For instance, no one has brought up yet, that "familiar" is also a demon that often takes form as a witch's black cat. The demon needs a familiar structure (uma estrutura familiar é o gato preto).

A "familiar structure" in Portuguese might translate better as, well known, routine, or comfortable situation (Bem conhecido, rotina, ou situação confortável).

Or, it might mean: construção familiar, casa familiar, edifício familiar, estrutura de frase portuguesa familiar, quadro familiar, armação familiar, chassi familiar, organização familiar, esqueleto familiar... or use other words such as íntimo, conhecido, habitual to convey a similar feeling.

April 28, 2017

https://www.duolingo.com/Libor
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is it a building site, tribal instinct or a pedigree tree?

February 15, 2013

https://www.duolingo.com/blwalder

when does the adjective go before the noun and when does it go after? Here it's after, but other times when I put it after, I get it wrong. Not sure where to look up that information to understand when to place it before and when to place it after

January 26, 2014

https://www.duolingo.com/Migleroi2e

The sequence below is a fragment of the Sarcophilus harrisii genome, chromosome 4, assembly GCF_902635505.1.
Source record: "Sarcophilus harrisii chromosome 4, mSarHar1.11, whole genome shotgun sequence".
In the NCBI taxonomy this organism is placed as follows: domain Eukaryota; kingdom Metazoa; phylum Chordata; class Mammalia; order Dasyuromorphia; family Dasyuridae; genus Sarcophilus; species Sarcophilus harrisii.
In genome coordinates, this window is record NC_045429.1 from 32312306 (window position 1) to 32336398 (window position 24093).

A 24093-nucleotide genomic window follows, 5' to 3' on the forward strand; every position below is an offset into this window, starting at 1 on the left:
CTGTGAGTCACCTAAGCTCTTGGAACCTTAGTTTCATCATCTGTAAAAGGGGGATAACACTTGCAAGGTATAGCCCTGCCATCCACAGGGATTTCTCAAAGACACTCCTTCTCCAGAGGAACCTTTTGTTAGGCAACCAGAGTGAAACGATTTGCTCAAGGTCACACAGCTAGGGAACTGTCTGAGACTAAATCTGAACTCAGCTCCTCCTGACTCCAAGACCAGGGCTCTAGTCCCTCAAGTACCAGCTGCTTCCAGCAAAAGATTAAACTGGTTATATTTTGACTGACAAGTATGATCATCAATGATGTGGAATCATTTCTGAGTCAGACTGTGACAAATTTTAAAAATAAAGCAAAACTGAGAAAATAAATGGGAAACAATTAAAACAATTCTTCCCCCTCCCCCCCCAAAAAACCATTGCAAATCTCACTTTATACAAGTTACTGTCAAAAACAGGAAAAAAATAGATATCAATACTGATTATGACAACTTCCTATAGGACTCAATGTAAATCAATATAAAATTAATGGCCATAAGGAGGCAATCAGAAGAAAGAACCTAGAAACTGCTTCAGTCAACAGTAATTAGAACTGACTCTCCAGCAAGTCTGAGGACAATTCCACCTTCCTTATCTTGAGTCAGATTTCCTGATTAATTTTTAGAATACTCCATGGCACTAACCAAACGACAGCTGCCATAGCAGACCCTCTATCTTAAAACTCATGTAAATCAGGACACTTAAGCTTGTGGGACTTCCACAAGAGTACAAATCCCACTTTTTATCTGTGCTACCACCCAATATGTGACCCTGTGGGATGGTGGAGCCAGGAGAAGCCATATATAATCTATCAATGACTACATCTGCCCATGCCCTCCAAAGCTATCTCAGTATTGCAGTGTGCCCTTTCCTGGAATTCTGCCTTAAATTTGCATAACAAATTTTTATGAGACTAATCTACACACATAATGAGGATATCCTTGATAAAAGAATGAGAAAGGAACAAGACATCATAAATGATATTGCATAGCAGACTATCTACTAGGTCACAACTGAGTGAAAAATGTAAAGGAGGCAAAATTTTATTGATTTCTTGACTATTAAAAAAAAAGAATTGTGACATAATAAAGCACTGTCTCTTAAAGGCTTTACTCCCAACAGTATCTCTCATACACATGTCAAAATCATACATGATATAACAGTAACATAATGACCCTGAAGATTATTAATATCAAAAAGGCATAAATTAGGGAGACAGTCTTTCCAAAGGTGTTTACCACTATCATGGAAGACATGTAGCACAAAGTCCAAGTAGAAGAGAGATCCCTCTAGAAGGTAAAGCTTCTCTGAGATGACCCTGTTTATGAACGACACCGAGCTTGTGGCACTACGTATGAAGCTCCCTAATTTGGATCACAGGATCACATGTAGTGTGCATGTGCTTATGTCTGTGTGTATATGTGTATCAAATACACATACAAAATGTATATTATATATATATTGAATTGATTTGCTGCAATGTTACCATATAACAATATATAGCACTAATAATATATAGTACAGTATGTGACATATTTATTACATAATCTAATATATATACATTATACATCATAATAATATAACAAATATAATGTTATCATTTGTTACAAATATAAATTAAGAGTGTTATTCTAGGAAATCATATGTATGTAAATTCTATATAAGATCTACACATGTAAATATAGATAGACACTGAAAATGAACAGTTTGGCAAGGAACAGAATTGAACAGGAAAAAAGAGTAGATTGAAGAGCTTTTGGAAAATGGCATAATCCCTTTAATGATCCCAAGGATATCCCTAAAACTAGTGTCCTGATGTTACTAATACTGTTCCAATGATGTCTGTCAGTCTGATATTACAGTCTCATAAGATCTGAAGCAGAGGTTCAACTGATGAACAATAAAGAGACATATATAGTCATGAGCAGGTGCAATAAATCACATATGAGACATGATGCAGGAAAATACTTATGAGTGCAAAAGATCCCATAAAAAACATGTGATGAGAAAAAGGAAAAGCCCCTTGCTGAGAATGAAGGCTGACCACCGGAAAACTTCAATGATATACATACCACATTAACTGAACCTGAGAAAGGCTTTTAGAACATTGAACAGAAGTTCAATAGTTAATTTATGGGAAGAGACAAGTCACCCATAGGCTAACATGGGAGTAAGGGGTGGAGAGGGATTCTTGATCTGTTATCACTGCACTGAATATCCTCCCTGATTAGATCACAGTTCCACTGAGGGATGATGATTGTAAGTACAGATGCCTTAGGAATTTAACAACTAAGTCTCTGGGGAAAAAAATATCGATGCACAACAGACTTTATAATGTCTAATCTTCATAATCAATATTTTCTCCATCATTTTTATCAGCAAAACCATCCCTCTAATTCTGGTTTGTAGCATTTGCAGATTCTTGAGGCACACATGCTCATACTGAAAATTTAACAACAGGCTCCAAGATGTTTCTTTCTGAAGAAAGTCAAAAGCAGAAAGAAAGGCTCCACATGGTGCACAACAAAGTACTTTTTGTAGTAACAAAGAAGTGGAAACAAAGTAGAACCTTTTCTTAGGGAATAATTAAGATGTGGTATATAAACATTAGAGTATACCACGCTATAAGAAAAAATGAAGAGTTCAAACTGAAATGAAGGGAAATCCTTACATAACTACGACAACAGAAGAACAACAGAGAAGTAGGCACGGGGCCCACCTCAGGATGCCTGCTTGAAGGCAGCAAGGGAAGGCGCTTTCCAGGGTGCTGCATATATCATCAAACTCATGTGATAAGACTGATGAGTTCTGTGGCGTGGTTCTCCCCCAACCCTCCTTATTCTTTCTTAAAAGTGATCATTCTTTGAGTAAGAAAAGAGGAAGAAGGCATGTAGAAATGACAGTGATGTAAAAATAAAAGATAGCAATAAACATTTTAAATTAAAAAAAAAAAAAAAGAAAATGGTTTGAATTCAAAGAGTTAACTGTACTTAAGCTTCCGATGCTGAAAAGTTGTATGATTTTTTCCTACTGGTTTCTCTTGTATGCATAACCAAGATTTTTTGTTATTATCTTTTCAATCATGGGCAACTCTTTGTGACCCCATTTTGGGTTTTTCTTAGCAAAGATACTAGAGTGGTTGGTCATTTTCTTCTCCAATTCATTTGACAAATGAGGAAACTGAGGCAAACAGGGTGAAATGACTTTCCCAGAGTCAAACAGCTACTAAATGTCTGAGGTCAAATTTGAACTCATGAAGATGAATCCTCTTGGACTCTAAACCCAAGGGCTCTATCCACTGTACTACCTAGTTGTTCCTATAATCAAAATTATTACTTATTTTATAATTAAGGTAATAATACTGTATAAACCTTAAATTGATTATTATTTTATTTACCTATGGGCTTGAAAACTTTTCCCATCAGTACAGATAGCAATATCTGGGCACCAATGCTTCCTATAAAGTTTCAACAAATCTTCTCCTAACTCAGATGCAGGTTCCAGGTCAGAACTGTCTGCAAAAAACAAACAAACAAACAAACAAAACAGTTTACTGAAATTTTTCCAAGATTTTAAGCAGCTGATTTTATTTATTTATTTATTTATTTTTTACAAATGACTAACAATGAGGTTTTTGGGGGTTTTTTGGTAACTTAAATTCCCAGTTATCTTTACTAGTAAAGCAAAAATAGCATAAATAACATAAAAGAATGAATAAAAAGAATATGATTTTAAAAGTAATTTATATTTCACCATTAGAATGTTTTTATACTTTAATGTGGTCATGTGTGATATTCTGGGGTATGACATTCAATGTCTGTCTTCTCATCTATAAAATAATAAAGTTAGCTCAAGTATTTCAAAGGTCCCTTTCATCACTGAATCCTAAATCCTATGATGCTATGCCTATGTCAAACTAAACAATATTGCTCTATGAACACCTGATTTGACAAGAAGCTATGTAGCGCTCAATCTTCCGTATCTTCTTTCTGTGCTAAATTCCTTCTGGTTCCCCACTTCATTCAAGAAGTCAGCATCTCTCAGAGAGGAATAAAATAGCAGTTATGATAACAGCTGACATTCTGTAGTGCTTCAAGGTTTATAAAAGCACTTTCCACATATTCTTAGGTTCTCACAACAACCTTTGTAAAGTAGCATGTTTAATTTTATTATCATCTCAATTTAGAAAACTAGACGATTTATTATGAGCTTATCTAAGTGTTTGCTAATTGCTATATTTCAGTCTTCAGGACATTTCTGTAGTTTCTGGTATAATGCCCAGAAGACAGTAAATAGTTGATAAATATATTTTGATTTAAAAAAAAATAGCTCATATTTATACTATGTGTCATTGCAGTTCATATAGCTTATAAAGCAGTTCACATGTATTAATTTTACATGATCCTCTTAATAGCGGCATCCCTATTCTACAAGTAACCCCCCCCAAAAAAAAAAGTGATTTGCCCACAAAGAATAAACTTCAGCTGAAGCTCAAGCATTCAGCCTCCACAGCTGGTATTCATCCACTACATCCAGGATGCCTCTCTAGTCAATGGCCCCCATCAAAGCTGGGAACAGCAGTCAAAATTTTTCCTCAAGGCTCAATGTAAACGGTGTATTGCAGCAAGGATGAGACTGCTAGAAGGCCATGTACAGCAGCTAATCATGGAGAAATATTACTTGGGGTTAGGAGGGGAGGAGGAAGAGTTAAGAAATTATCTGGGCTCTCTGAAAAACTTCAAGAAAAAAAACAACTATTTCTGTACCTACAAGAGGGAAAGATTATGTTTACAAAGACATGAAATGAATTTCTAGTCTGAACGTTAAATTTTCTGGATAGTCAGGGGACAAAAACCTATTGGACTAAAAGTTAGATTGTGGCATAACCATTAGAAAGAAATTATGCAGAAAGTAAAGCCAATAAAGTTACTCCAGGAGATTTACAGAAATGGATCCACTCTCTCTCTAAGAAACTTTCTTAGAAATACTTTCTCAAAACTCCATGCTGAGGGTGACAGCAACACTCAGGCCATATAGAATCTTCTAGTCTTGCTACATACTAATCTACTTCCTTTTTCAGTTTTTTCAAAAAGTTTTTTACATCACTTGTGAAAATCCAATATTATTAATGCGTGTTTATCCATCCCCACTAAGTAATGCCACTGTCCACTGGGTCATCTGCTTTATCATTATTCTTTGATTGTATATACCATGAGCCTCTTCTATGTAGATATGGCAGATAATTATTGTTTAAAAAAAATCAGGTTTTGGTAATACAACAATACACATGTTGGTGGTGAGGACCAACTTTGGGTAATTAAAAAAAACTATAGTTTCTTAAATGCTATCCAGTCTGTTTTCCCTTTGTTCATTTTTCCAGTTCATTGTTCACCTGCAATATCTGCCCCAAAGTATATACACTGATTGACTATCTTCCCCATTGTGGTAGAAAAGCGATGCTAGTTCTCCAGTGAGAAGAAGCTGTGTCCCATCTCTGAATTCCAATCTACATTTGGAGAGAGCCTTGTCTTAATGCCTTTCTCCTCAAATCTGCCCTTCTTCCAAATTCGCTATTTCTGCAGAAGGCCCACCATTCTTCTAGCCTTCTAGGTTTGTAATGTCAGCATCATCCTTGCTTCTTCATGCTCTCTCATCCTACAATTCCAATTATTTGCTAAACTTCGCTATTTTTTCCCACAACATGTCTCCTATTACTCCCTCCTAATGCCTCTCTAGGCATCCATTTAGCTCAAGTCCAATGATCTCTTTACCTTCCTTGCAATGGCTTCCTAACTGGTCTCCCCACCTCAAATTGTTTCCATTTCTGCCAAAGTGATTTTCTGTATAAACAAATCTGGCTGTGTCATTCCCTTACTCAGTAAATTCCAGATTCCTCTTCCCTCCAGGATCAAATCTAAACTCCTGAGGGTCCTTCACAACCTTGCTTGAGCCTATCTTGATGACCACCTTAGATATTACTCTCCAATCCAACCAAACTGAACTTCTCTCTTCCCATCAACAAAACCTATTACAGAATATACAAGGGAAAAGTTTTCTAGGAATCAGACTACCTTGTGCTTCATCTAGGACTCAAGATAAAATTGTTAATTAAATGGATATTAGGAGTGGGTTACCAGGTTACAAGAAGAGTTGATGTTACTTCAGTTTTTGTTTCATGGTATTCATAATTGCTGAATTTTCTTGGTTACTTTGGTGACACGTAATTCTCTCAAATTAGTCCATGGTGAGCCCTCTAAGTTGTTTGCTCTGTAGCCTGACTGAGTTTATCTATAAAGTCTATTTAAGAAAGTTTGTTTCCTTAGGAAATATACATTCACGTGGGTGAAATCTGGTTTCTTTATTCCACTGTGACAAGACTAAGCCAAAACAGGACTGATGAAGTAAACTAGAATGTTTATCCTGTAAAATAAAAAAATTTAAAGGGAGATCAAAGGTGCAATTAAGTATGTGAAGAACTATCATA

That's a difficult question to answer. In Portuguese, as in French, there are a number of adjectives that have a different meaning depending on whether they are placed before or after the noun. You simply have to memorize them, but they are typically very common adjectives like new and old. There are lists of them online and I imagine that Portuguese as a Romance language operates much the same way. I would recommend checking the "Hacking Portuguese" site and looking at the real-world examples in the collected texts of the "Corpus" that Lauren provides a link to.

July 16, 2014

https://www.duolingo.com/KTKee-EnglishEng
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A familiar structure is accepted as correct which is wrong isn't it? Wouldn't that be uma estrutura comum, usual? GT gives it as uma estrutura familiarizados.

July 2, 2014

https://www.duolingo.com/AlfSagen
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No, I'd say "a familiar structure" is also correct. 'Uma estrutura comum' would mean "an ordinary/common structure", which is different;

  • Comum (ordinary/common) = something frequent in the environment/society, as opposed to being rare